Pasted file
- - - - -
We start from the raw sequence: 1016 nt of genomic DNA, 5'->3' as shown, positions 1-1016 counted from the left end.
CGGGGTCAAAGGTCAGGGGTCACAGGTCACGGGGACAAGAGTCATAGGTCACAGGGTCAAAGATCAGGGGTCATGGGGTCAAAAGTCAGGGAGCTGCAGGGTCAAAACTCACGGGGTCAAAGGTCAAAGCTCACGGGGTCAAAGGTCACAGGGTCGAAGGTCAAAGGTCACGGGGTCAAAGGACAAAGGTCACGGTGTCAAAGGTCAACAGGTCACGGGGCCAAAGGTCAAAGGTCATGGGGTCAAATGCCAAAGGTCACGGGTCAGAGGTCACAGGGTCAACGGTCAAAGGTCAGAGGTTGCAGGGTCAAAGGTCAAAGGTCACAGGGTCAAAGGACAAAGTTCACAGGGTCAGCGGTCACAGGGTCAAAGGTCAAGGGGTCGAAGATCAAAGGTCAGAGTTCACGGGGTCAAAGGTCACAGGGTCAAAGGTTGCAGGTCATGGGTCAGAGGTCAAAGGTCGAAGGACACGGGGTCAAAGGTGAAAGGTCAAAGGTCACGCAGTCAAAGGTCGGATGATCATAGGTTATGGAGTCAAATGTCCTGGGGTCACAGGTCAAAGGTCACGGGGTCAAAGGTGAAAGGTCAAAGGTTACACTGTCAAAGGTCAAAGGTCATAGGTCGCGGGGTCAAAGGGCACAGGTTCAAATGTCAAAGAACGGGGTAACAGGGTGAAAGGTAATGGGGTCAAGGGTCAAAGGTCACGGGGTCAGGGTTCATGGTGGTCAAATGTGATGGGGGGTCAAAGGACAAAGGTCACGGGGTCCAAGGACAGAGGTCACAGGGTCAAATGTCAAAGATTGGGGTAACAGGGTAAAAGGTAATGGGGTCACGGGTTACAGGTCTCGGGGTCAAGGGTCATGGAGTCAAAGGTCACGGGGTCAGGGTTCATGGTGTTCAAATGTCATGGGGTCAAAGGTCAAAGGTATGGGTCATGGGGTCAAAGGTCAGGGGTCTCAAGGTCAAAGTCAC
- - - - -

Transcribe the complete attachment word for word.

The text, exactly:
We start from the raw sequence: 1016 nt of genomic DNA, 5'->3' as shown, positions 1-1016 counted from the left end.
CGGGGTCAAAGGTCAGGGGTCACAGGTCACGGGGACAAGAGTCATAGGTCACAGGGTCAAAGATCAGGGGTCATGGGGTCAAAAGTCAGGGAGCTGCAGGGTCAAAACTCACGGGGTCAAAGGTCAAAGCTCACGGGGTCAAAGGTCACAGGGTCGAAGGTCAAAGGTCACGGGGTCAAAGGACAAAGGTCACGGTGTCAAAGGTCAACAGGTCACGGGGCCAAAGGTCAAAGGTCATGGGGTCAAATGCCAAAGGTCACGGGTCAGAGGTCACAGGGTCAACGGTCAAAGGTCAGAGGTTGCAGGGTCAAAGGTCAAAGGTCACAGGGTCAAAGGACAAAGTTCACAGGGTCAGCGGTCACAGGGTCAAAGGTCAAGGGGTCGAAGATCAAAGGTCAGAGTTCACGGGGTCAAAGGTCACAGGGTCAAAGGTTGCAGGTCATGGGTCAGAGGTCAAAGGTCGAAGGACACGGGGTCAAAGGTGAAAGGTCAAAGGTCACGCAGTCAAAGGTCGGATGATCATAGGTTATGGAGTCAAATGTCCTGGGGTCACAGGTCAAAGGTCACGGGGTCAAAGGTGAAAGGTCAAAGGTTACACTGTCAAAGGTCAAAGGTCATAGGTCGCGGGGTCAAAGGGCACAGGTTCAAATGTCAAAGAACGGGGTAACAGGGTGAAAGGTAATGGGGTCAAGGGTCAAAGGTCACGGGGTCAGGGTTCATGGTGGTCAAATGTGATGGGGGGTCAAAGGACAAAGGTCACGGGGTCCAAGGACAGAGGTCACAGGGTCAAATGTCAAAGATTGGGGTAACAGGGTAAAAGGTAATGGGGTCACGGGTTACAGGTCTCGGGGTCAAGGGTCATGGAGTCAAAGGTCACGGGGTCAGGGTTCATGGTGTTCAAATGTCATGGGGTCAAAGGTCAAAGGTATGGGTCATGGGGTCAAAGGTCAGGGGTCTCAAGGTCAAAGTCAC